For the last fifteen years, Backhand Stories has published new short stories, flash fiction, non-fiction and essays by new and unpublished writers. The blog is currently on an indefinite hiatus, but will continue highlighting the many pieces that have been published over this time. Please read them, enjoy and share!

Like Fire On a House by Daniel Townsend

The reason my father’s eyebrows were singed that morning, he told me, was because he and a friend had rescued a man from a burning building the night before. He’d said it so calmly it took me a moment to hear it. He’d saved a man’s life. What did this mean for me? Suddenly, my empty breakfast bowl became filled with wonder. The day unravelled before me like a sacred scroll. All who saw me would become blinded by my second-hand glory. I wondered if the lucky ones might even touch the hem of my hand-me-down garment and be healed… My father had saved a man’s life. Sunlight crowned his head with gold as Dad recounted the night’s events in… Continue >>

The Forest by Gal Nachshon

I stand alone in a forest of people. When a tree falls nobody hears it, for the foliage is in Connecticut, or Central Park, and I wake up in Brooklyn. I take the train to work, look at my cubical wall and the photographs from the vacation I took last summer, or my feet in the orange tennis shoes I was wearing that day against the dirty pavement of Broadway and the filth and the flat black-holed, dilapidated, chewing gum stuck to the earth seems like the universe beneath my toes and I’m about to fall, a permanent feeling pinned to my cubical wall. There is no work but the office is loud, I look around and see a coworker… Continue >>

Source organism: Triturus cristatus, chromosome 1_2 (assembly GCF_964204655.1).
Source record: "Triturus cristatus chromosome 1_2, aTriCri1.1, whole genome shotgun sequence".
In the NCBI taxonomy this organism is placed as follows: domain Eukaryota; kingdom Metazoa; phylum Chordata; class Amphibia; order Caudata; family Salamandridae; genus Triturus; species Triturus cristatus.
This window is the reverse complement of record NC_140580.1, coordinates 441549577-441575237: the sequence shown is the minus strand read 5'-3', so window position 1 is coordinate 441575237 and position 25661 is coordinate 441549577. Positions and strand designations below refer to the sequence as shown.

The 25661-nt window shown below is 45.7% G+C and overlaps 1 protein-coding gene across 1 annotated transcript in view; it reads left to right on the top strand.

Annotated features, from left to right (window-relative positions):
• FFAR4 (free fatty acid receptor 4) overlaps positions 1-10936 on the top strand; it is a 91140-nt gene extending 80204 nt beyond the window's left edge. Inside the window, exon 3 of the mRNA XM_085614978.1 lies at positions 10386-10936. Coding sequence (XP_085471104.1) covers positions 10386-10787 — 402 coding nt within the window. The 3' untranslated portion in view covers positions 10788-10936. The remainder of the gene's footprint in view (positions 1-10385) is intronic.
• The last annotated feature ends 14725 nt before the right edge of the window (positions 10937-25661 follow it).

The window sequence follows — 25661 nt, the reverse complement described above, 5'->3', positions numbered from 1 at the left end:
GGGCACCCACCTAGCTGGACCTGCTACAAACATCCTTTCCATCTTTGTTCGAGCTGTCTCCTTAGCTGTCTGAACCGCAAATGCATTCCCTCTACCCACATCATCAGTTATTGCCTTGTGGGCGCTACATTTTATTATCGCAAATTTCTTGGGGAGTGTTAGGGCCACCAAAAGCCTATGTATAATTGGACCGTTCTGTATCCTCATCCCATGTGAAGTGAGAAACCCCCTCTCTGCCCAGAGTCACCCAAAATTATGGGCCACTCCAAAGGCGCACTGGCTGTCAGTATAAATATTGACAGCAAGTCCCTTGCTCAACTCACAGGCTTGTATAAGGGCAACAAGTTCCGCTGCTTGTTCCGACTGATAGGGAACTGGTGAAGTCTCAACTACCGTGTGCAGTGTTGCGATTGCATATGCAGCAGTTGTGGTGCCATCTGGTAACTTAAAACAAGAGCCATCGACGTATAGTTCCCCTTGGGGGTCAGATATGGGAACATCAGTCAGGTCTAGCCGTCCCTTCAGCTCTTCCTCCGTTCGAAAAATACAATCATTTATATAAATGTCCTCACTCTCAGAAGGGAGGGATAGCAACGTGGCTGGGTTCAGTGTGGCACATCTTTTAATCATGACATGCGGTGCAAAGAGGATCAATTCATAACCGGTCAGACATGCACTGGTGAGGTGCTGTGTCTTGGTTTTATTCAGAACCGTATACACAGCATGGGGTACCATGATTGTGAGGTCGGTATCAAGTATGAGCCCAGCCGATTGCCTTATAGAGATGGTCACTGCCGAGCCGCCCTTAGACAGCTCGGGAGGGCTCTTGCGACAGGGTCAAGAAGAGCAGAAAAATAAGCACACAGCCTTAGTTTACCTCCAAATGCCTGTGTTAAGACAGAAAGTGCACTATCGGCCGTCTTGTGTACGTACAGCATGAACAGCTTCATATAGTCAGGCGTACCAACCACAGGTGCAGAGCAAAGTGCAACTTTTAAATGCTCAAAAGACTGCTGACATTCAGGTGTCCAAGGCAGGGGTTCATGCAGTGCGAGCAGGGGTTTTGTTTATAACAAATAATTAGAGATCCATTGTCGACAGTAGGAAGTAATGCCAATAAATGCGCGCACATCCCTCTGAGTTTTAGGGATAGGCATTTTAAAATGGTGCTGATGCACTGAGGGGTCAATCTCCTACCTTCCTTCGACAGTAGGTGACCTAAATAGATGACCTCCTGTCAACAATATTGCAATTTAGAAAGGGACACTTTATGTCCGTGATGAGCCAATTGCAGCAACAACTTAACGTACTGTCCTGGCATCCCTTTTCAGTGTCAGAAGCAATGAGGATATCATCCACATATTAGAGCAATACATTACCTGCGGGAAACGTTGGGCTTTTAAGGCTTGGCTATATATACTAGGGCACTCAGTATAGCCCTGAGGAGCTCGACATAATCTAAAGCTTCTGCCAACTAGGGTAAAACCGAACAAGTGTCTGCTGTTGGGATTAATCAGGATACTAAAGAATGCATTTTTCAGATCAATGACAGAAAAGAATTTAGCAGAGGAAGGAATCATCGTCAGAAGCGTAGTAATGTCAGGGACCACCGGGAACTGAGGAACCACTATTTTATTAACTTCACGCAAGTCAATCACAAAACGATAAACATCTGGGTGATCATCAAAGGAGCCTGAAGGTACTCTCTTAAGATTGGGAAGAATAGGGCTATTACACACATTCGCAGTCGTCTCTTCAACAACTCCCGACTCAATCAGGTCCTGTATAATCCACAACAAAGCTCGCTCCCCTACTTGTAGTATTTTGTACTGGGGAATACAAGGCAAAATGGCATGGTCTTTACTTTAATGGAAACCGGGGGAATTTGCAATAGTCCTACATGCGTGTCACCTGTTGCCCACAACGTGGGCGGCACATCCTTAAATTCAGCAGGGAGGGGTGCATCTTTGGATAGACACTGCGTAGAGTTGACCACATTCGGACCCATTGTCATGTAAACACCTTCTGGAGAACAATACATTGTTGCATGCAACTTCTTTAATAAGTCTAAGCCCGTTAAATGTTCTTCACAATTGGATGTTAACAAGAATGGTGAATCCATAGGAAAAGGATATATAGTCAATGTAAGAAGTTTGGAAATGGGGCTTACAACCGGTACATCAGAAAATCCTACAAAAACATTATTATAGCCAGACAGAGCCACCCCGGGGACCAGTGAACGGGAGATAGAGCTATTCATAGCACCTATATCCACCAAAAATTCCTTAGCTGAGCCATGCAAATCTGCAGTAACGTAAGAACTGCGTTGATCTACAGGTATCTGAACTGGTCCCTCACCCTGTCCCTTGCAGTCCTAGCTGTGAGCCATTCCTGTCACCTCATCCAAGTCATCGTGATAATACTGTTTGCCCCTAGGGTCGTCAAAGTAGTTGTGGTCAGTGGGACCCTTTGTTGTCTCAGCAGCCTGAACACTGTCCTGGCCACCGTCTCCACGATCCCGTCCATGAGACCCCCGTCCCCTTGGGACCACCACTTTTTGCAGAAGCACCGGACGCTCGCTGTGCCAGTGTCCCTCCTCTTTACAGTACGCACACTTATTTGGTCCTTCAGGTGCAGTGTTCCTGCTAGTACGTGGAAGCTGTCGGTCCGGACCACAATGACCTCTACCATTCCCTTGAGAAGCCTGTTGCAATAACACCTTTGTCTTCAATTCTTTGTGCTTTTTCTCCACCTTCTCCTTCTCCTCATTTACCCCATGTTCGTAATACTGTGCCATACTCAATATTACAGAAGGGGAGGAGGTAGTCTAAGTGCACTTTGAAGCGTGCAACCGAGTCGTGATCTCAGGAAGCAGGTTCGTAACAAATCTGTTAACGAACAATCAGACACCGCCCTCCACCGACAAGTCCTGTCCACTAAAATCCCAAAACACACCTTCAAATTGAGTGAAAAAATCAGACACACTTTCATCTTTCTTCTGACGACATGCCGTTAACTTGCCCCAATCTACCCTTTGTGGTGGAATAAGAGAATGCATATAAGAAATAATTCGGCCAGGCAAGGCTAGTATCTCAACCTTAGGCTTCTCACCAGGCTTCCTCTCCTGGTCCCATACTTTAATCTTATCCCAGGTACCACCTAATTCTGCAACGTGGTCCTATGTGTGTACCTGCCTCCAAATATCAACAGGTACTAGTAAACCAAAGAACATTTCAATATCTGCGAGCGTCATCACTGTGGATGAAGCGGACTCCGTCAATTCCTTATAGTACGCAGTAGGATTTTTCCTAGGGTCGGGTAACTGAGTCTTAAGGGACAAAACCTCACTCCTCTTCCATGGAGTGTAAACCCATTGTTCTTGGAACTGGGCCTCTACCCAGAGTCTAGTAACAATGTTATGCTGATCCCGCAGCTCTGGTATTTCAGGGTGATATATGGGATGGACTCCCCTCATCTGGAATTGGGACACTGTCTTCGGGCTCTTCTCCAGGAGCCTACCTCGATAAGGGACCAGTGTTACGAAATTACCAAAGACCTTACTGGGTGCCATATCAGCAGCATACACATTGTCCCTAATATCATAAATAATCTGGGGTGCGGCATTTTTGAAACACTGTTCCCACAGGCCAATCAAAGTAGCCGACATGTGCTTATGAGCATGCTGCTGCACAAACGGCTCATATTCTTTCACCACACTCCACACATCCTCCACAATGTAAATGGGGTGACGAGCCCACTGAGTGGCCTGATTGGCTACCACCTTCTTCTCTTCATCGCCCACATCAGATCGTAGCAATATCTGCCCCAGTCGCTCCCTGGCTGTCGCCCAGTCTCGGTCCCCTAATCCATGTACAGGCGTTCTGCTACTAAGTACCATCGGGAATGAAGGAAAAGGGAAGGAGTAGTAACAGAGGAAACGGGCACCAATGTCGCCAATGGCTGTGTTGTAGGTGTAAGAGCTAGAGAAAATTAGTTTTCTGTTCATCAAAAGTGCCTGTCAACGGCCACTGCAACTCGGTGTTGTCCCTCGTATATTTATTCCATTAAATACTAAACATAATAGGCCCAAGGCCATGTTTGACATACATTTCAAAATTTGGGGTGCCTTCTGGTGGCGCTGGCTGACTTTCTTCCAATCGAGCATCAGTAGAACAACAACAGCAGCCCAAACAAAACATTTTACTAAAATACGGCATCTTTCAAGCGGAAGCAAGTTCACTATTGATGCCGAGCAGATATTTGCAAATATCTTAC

Frustration by Francesca Curley

I tried to explain, but I couldn’t. You looked at me. A train careered through the cerebral station. The words, who until that point had been waiting patiently in line, were too close to the edge. Sucked into the air stream and crushed unceremoniously beneath the grinding, metallic wheels. Damn. I tried to explain, but I couldn’t. You spoke to me. I grasped at your words, snatching them from the balmy air, desperately trying to take them and assemble them for my own, personal use. But in the confusion they slipped through my fingers. Gone. Shit. I tried to explain, but I couldn’t. You touched my hand. Hazy, shimmering shoals of adjectives swam into my consciousness. Excitedly, I caught one… Continue >>